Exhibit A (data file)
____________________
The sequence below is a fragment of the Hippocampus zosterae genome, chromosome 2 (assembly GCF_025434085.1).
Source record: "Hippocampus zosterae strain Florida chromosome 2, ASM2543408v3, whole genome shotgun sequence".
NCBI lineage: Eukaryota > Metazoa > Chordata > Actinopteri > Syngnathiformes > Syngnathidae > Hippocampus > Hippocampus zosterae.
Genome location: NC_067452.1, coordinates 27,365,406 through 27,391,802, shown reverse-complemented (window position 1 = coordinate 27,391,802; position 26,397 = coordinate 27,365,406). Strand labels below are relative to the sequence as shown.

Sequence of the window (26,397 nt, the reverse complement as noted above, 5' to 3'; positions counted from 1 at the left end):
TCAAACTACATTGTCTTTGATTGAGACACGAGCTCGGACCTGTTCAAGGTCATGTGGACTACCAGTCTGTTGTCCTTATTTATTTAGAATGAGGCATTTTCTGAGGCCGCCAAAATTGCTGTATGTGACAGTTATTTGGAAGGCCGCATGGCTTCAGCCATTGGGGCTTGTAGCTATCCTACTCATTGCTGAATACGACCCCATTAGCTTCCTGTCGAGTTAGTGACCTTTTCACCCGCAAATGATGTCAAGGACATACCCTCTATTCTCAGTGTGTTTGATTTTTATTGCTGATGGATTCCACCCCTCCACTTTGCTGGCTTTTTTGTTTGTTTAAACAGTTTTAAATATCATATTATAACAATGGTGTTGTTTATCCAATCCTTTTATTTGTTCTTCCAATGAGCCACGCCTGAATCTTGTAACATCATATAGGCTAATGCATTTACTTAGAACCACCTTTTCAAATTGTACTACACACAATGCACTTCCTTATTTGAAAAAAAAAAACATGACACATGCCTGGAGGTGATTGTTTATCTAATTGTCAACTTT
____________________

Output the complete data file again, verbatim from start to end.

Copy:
The sequence below is a fragment of the Hippocampus zosterae genome, chromosome 2 (assembly GCF_025434085.1).
Source record: "Hippocampus zosterae strain Florida chromosome 2, ASM2543408v3, whole genome shotgun sequence".
NCBI lineage: Eukaryota > Metazoa > Chordata > Actinopteri > Syngnathiformes > Syngnathidae > Hippocampus > Hippocampus zosterae.
Genome location: NC_067452.1, coordinates 27,365,406 through 27,391,802, shown reverse-complemented (window position 1 = coordinate 27,391,802; position 26,397 = coordinate 27,365,406). Strand labels below are relative to the sequence as shown.

Sequence of the window (26,397 nt, the reverse complement as noted above, 5' to 3'; positions counted from 1 at the left end):
TCAAACTACATTGTCTTTGATTGAGACACGAGCTCGGACCTGTTCAAGGTCATGTGGACTACCAGTCTGTTGTCCTTATTTATTTAGAATGAGGCATTTTCTGAGGCCGCCAAAATTGCTGTATGTGACAGTTATTTGGAAGGCCGCATGGCTTCAGCCATTGGGGCTTGTAGCTATCCTACTCATTGCTGAATACGACCCCATTAGCTTCCTGTCGAGTTAGTGACCTTTTCACCCGCAAATGATGTCAAGGACATACCCTCTATTCTCAGTGTGTTTGATTTTTATTGCTGATGGATTCCACCCCTCCACTTTGCTGGCTTTTTTGTTTGTTTAAACAGTTTTAAATATCATATTATAACAATGGTGTTGTTTATCCAATCCTTTTATTTGTTCTTCCAATGAGCCACGCCTGAATCTTGTAACATCATATAGGCTAATGCATTTACTTAGAACCACCTTTTCAAATTGTACTACACACAATGCACTTCCTTATTTGAAAAAAAAAAACATGACACATGCCTGGAGGTGATTGTTTATCTAATTGTCAACTTT